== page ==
Art review: Kelly Barrie at the Santa Monica Museum of Art
Kelly Barrie’s Project Room show at the Santa Monica Museum of Art consists of a single stunning picture called “Mirror House.” Its genesis is complicated and fascinating, beginning with a haunting newspaper photograph taken in the aftermath of Hurricane Katrina. Barrie "walked the image out of his mind" by articulating its subjects in photo-luminescent pigment on black paper, using his feet. He then photographed the drawing more than 70 times — by its own light, stored in the pigment — and digitally montaged those images together to create one seamless, deeply evocative print.
Remarkably, the how of the image’s making doesn’t overwhelm the what. “Mirror House” is a gorgeous hybrid, reading at once as drawing, blueprint and photographic trace. The muscular trunk and branches of a tree dominate the foreground, screening the view of a house in skeletal outline. Both stand in floodwater, which can’t be seen as much as deduced by the reflection’s doubling effect.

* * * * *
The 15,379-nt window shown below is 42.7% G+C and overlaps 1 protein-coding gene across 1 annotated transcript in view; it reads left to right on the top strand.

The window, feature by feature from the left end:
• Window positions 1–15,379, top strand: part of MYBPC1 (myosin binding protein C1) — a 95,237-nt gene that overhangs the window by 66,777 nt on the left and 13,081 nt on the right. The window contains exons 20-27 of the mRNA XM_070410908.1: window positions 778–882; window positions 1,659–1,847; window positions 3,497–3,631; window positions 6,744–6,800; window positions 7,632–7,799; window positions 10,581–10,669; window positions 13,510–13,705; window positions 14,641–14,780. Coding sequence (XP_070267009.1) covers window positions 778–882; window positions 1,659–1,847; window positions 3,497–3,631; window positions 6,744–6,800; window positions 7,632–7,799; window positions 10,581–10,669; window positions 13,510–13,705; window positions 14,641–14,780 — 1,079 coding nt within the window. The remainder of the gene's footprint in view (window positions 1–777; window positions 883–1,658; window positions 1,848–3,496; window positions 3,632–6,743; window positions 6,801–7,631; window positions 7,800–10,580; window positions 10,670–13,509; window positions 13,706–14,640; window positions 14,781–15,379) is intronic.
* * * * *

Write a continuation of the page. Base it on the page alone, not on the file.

Values are reversed and the field is largely bluish-black, but the image looks less like a negative than a ghostly nightscape, the tree a dance of milk-white streaks and smears, the house a pale, bony memory. Powdery scatters abut fluid smudges. Dense opacity yields to filmy translucence. Barrie, London-born and living in L.A., builds a tremendous textural and emotional richness through his inventive process — part gestural performance, part documentation, an alliance of physical presence and temporal retreat.
-- Leah Ollman
Santa Monica Museum of Art, Bergamot Station, 2525 Michigan Ave., Santa Monica, (310) 586-6488, through Dec. 10. www.smmoa.org
Image: Kelly Barrie, "Mirror House." Credit: Santa Monica Museum of Art